The following project types are recommended for additional consideration. Identification of potential risk should be part of project evaluation during the design phase. An analytical method would be developed during project design. Additional risk factors should be considered and proposed during project development, considering our adaptive management criteria
Tide Gate Risks
Where construction of setback levees are not feasible, the perpetual management of hydrology and fish passage using tide gates may be an attractive partial restoration solution. Tide gate effects on ecological restoration goals are highly variable depending on the setting, species, and characteristics of the control structure (see topic page (tide gate effects on salmonid passage and utilization). Given the capital and operating costs of these systems, and potential effects on restoration objectives, continued evaluation of tide gates on a project by project basis is necessary to justify their use as a restoration tool.
We anticipate that monitoring will involve development of a robust experimental design that develops an adequate reference site, differentiates among tide gate effects on different species, monitors the physical operation of the gate over time, particularly in association with sampling periods, and considers year to year variation in out-migration as a factor potentially affecting local abundance of target species.
Limited Breach Risks
Where hydrologic reconnection is considered the primary ecological effect, a project may complete only limited breaching of dikes and levees just sufficient to restore unmuted tidal hydrology. In some cases, levee retention may be driven by social interests in maintaining access for recreation or maintenance. Remnant dikes and levees may continue to affect routing of sedimentparticles of clay, silt, sand, gravel, or cobble, transported by water, are called sediment. and debris and biota by affecting river flood flow. The effect of remnant dikes and levees on ecosystem dynamics and services is poorly understood, and creates an anomaly within the delta landscape. Despite potential impacts of hydrodynamics, some have argued that relict levees provide platforms for the development of forest vegetation which increases ecosystem services through biotic inputs and shading.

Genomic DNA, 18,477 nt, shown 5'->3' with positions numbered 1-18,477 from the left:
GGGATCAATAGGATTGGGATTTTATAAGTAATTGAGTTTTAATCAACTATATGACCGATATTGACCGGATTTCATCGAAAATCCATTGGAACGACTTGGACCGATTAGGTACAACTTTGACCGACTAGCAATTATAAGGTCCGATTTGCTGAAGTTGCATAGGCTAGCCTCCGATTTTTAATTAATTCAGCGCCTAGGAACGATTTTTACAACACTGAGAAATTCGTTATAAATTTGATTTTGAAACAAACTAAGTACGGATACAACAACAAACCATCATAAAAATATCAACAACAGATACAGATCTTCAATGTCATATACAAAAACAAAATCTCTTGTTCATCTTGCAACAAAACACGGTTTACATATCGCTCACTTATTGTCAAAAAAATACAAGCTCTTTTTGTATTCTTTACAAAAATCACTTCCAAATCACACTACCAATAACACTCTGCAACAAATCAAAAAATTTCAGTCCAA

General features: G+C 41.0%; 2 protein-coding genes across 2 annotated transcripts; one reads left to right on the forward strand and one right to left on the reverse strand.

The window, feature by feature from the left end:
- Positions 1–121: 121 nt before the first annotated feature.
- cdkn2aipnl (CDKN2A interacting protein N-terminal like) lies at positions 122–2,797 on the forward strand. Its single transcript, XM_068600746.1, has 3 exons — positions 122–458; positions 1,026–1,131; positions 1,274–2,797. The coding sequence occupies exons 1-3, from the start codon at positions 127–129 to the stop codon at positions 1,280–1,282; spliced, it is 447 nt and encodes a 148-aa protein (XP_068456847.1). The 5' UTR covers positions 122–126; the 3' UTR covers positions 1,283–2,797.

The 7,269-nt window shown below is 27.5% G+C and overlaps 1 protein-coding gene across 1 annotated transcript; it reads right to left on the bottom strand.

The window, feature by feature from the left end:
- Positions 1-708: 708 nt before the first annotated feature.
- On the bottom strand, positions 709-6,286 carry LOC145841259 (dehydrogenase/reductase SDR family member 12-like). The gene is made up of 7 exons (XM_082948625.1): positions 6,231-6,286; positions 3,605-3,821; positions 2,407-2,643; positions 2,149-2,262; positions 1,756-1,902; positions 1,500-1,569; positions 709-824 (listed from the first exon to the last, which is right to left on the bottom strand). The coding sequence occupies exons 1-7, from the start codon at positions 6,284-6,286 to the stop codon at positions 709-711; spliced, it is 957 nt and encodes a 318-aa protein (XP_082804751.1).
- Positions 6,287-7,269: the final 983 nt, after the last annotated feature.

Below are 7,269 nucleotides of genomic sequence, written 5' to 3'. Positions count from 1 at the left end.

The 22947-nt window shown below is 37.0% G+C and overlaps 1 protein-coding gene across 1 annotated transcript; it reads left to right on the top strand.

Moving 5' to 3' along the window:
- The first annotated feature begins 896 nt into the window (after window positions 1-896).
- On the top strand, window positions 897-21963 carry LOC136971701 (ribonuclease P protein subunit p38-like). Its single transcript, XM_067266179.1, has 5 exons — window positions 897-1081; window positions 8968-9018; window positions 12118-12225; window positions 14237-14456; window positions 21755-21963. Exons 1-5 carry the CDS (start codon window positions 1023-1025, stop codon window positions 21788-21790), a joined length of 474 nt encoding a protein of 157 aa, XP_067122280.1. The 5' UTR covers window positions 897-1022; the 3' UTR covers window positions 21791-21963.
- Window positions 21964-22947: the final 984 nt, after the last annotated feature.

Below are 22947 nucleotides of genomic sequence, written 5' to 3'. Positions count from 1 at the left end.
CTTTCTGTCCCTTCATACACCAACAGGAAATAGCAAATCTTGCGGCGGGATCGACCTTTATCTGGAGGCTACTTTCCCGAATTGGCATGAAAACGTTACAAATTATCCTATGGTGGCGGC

Projects which must maintain anthropogenic structures in the delta plain that are anticipated to affect river flow should be considered as potential learning opportunities. The potential effects of these structures of system dynamics and services should be explicitly predicted, and a monitoring approach developed to test these predictions. Not all settings may allow for robust comparison among sites necessary to detect the effects of relict levees and dikes.
Downstream Scour Risks
Projects that modify the distribution of river flood flow, or augment river flood flow by increasing tidal prism, may increase the maximum discharge of delta ebb water within a constrained channel during river flood, increasing velocity, and the potential for scour erosion. While the velocities of delta hydraulics are typically low, delta sediments are highly erodible, and so where infrastructure might be threatened by a change in channel size downstream of a restoration project, the risks should be identified, possibly leading to simple and direct monitoring and management planning.
Agricultural Drainage Risks
Restoration of tidal flow may create mounding of ground water, increasing saturation of surface soil on adjacent agricultural lands. Modification of drainage structures and flow pathways to allow for restoration may similarly affect agricultural land drainage. Soil drainage, particularly in spring can strongly affect the ability to till and plant, and so can affect the viability of agricultural businesses. Even where project work is not a factor affecting agricultural operations, the perception of effect can impair future restoration efforts.
Longshore drift dynamics can cause movement of material at the outlet of tidal channels draining a restoration site and adjacent agricultural land. This shoaling my be triggered by modification of seasonal or ebb tide discharge, or may have no relation to restoration actions. These changes in the delta plain can affect the function of upstream drainage infrastructure. Again both actual culpability and perception are intertwined.
Project design is the point at which potential impacts on agriculture drainage should be considered, and integrated into the assessment, monitoring and management strategies. Without baseline observations of ground water behavior or current drainage pathways, post construction monitoring is insufficient to establish the character or cause of a perceived problem. Year to year ground water variation requires that monitoring of agricultural drainage consider yearly variation in rainfall as a factor affecting ground water dynamics.